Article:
This Article is From Oct 21, 2016

As Karan Johar Shows, Bollywood Is No Place For Conviction

Is anyone in India more willing to be a target than the Hindi film business? More risk-averse, more supine, less likely to stand up for what's right? I'm not sure.

The furore over Pakistani actors and technicians has underlined once again exactly how far Bollywood is willing to go to placate the powers that be. Karan Johar's promise to not work with anyone from Pakistan in the future, so could people please do him the return favour of not vandalising the theatres in which Ae Dil Hai Mushkil is being shown, would be heart-rending if not so clearly manipulative. He claimed to be making his appeal so that "300 Indian people" in his crew did not face "any sort of turbulence". Right. His crew has been paid, gone home, and has probably worked on three projects since. It's his distributors he's worried about. If he wanted to tell the truth, he should have said: "But your deranged and violent hyper-nationalism might cost a bunch of rich people money!" It's still a valid complaint, mind you, but I suppose it wasn't real enough for Karan Johar. Still, this is Karan Johar, after all - we should be glad his apology tape wasn't even more fanciful, and perhaps three hours long.

First, let's make sure that one thing is clear: the government - the official organs of the government, that is - can't be blamed for this. The central government has said that it's not cancelling any visas for Pakistani actors or technicians; the local police in Mumbai have reportedly promised to keep movie theatres secure. Yes, of course, the Bharatiya Janata Party itself has helped to create this atmosphere, and of course no leader of the BJP has spoken out in favour of a multi-national film industry and of law and order, and granted it all fits neatly into the BJP's Uttar Pradesh campaign. But the bar has now been set so low that we'll take the fact that the government has not cancelled anybody's visa as a sign of how liberal it is, thanks very much. We don't care about any other signals it may have sent out to its bhakts. (No, we're Indians, we don't care about non-state actors.)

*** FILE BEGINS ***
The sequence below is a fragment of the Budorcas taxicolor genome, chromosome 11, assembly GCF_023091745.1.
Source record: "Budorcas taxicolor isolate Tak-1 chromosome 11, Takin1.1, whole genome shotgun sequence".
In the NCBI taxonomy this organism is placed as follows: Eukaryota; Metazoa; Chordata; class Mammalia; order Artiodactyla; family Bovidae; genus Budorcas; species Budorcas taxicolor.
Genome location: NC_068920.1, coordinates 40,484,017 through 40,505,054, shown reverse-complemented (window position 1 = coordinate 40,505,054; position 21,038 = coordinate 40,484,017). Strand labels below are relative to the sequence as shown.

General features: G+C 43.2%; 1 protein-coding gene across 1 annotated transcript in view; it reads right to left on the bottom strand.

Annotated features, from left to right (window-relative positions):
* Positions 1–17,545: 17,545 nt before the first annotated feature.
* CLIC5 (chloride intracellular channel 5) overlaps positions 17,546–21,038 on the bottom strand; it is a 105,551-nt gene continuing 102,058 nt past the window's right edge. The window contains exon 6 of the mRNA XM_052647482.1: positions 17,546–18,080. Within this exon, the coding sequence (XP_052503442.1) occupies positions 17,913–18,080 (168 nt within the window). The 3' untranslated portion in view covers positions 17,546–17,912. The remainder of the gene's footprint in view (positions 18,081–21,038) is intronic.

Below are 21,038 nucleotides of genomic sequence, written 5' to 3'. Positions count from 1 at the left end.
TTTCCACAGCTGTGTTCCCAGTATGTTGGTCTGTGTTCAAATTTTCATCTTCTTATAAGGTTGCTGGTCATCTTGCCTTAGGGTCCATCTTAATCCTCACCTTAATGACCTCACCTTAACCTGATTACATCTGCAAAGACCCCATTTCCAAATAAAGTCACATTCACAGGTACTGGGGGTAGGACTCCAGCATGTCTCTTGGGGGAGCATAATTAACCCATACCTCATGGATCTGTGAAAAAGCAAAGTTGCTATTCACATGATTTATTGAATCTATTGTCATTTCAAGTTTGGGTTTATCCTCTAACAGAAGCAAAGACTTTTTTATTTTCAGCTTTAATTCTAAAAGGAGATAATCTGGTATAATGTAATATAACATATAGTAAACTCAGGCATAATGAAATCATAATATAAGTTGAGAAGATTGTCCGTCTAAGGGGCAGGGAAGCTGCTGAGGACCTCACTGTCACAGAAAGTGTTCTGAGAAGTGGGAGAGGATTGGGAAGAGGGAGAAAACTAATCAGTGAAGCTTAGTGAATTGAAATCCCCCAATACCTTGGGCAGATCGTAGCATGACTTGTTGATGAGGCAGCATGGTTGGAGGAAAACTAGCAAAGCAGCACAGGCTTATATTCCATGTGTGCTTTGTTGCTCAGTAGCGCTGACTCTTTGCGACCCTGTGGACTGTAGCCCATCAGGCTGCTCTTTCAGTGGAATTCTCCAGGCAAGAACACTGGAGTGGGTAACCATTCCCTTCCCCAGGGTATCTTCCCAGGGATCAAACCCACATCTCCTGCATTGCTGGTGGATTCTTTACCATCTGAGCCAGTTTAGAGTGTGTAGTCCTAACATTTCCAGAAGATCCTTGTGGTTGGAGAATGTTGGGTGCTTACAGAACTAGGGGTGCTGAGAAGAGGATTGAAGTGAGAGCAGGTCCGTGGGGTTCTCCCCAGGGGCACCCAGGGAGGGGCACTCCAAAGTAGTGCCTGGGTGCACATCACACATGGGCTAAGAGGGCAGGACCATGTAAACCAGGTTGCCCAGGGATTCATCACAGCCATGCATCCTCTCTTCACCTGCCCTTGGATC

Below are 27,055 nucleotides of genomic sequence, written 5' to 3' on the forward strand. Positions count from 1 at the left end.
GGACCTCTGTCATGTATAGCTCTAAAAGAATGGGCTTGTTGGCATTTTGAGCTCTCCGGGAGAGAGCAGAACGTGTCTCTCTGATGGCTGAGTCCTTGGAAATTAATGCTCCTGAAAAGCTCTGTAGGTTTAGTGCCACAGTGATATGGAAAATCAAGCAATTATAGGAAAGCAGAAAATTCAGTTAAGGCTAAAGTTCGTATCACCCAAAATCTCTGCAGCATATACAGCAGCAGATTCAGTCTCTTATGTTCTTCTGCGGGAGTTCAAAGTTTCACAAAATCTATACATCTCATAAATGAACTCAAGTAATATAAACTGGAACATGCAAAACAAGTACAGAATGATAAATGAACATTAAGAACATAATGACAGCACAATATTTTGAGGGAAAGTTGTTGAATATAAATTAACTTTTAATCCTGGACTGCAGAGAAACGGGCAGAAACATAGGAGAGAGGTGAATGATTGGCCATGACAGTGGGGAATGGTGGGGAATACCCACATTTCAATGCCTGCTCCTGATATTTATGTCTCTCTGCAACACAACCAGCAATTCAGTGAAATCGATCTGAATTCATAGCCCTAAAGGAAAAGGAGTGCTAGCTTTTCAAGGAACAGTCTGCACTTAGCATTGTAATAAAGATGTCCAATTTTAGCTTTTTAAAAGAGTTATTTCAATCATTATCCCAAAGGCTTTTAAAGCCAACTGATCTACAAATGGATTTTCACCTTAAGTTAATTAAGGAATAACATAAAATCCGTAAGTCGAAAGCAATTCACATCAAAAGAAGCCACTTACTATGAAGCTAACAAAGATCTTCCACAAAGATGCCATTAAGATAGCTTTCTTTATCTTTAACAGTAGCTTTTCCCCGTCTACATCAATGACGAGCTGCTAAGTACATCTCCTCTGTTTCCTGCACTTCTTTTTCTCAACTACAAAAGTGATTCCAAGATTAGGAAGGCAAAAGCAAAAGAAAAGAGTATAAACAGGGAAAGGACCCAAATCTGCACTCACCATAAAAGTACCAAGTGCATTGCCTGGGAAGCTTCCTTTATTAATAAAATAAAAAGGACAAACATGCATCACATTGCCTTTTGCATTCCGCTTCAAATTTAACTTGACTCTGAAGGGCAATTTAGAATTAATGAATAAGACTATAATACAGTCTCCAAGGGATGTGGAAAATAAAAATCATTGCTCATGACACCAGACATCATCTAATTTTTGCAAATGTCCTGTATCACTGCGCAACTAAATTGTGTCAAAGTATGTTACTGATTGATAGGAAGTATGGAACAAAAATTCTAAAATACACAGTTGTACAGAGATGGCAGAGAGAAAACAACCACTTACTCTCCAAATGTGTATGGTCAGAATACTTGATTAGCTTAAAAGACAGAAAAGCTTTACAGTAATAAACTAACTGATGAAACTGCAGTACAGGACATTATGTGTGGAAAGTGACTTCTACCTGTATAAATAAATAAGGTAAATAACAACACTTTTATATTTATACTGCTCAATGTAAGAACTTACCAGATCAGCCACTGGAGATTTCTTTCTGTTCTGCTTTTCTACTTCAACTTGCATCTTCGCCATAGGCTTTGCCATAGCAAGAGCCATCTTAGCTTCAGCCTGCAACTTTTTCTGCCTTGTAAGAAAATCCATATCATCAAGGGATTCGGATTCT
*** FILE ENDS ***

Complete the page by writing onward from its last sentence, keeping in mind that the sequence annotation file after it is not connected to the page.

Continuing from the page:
There are, of course, clear villains. There are the "news" television channels that ran a campaign against this particular movie. There is the Maharashtra Navnirman Sena, last heard of placing rock bottom in the Maharashtra assembly elections. There are the distributors who made a big deal of the security threats, instead of hiring additional security or paying more in insurance.

Let's look at these last more carefully. I have some sympathy for the single-screen owners who've come out and said they won't distribute the film. They're economically more fragile than multiplexes. But that wasn't enough to get Karan Johar to deliver his awful apology. No, the final pressure would have come in from the big multiplex chains which are happily profitable, and getting more profitable - INOX, for example, quadrupled net profit last year. I may be a little biased by the fact that you have to pay 300 rupees for popcorn at these places, but at the very least, in return for this vast expansion of their market, a little fortitude is called for? Can they not at least step up their insurance costs, even if they don't want to hire security? If not, then let these price-gouging cowards please be rendered irrelevant by newer, ideally multinational chains. Ae Dil Hai Mushkil was paid for by Rupert Murdoch's Star and Fox. Perhaps the Australian billionaire, when told he's losing money on it, will realise that he needs to invest in multiplexes too.